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This Week In Race: Dog Whistles, Dreamers And Dead Dictators

Former President of Cuba Fidel Castro died Nov. 25 at age 90, provoking mixed reactions in Cuba and around the world.
Sven Creutzmann/Mambo Photo
Getty Images
Former President of Cuba Fidel Castro died Nov. 25 at age 90, provoking mixed reactions in Cuba and around the world.

This week in race: Sports (dog) whistles, protection for Dreamers, a special book—and some hunky calendar men. Really.

Now that the turkey endorphins have worn off, the leftovers are a distant memory, and the Obamas prepare for their last Christmas in the White House, we thought we'd put some of the things that happened over the holiday weekend (and this week) on a platter and offer them to you. No thank you notes required.

Race and Immigration:

The University of California system said no, gracias to suggestions that they cooperate in rounding up Latino students who have no papers. UC Chancellor Janet Napolitano said Dreamers and others without documentation should be able to pursue their studies without fearing deportation. Xia and Watanabe, LA Times.

Race and Policing:

A few weeks ago, the Justice Department announced it was phasing out private prisons. Now the New Yorker says the number of private prisons is expected to go up soon. Guess who that affects? Guess who's going to profit? Surowiecki, The New Yorker.

And, if you haven't seen Ava DuVernay's 13th — a riveting look at mass incarceration of black and brown men and who benefits from their imprisonment — get thee a Netflix account. Or go visit someone who has one. Here's the trailer.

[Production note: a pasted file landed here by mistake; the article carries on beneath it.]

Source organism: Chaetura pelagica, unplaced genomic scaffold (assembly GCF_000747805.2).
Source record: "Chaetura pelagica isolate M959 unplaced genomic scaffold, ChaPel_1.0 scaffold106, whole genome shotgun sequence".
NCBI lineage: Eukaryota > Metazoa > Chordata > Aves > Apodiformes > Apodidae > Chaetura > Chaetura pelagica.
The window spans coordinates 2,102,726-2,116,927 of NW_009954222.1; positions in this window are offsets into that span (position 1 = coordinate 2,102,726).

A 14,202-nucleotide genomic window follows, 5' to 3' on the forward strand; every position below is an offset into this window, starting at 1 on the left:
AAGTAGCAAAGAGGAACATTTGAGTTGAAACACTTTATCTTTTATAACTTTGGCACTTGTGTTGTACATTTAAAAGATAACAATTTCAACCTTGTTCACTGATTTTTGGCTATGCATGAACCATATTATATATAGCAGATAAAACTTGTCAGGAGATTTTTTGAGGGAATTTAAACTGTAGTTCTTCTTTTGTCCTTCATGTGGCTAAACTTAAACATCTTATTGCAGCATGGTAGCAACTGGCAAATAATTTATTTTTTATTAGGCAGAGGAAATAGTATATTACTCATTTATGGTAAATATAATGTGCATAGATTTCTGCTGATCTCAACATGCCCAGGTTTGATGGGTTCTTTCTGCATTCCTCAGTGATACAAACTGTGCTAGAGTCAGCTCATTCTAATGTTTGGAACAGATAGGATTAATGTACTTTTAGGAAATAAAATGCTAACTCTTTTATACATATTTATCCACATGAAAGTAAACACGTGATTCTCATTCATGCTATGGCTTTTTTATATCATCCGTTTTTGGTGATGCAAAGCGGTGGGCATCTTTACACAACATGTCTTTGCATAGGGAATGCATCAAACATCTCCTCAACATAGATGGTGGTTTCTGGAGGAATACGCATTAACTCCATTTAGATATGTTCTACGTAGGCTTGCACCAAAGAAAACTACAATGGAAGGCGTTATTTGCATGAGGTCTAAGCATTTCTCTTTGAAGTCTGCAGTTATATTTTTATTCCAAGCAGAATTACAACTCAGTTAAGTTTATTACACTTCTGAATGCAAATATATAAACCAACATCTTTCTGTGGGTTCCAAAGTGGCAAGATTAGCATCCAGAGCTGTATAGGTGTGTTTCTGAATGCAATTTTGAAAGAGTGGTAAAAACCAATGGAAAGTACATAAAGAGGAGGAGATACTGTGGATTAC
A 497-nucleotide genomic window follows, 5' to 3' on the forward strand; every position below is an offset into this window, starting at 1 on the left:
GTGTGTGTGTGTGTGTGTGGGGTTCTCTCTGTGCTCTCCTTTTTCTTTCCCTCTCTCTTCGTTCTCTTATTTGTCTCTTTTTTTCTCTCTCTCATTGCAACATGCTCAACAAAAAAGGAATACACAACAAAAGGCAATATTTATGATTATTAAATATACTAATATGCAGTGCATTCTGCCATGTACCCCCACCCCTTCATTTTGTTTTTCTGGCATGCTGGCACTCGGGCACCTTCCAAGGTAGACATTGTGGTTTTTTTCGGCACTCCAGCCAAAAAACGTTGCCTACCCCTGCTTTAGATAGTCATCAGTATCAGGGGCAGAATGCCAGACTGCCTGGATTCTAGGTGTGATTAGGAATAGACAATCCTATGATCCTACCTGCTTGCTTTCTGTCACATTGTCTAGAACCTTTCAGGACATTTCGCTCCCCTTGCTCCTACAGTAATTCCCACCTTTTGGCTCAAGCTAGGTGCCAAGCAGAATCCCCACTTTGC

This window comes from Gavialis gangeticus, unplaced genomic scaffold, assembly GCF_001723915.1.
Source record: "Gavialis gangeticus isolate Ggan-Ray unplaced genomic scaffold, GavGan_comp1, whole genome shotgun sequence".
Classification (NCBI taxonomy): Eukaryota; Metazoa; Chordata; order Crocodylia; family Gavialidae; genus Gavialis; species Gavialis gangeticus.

Racial Acting Out:

Here's an It's-Not-About-You lesson that needs to be learned. The Guardian gave wide exposure to something that's been going on at Standing Rock, as Native Americans continue to block the oil pipeline they say violates sacred ground and threatens to despoil the environment. Apparently, some folks are treating the Dakota Access Pipe Line protests partly as an outdoor concert, partly as a personal spiritual journey. O'Connor, Independent.

Dog whistles: they're not just for campaigns anymore! They're also useful on the court and field, according to a crispy editorial by sportscaster Bryant Gumbel. In those games BG likes to follow, it's kinda hard to ignore the ways race almost gets talked about. Definitely worth a read (or viewing, if you want to see him on HBO's Real Sports) DePaolo, Mediaite.

When Flat White takes on an entirely different meaning at Starbucks: A white customer in the Miami suburb of Coral Gables who thought his latte was a little late had to tell the black staff about themselves. Some other customers didn't appreciate that. This is one of several taped instances in which the president-elect's name has been invoked, ostensibly to keep people in line. Iannelli, New Miami Times.

Race and Culture:

Moonlight, Barry Jenkins's stunning coming-of-age film continues to rack up praise—and now, what's expected to be the first of many awards. NPR's Linda Holmes reports for Monkey See. Holmes, NPR. And here's an interview in Vulture with Moonlight's co-writer, Tarell Alvin McCraney. Jung, Vulture.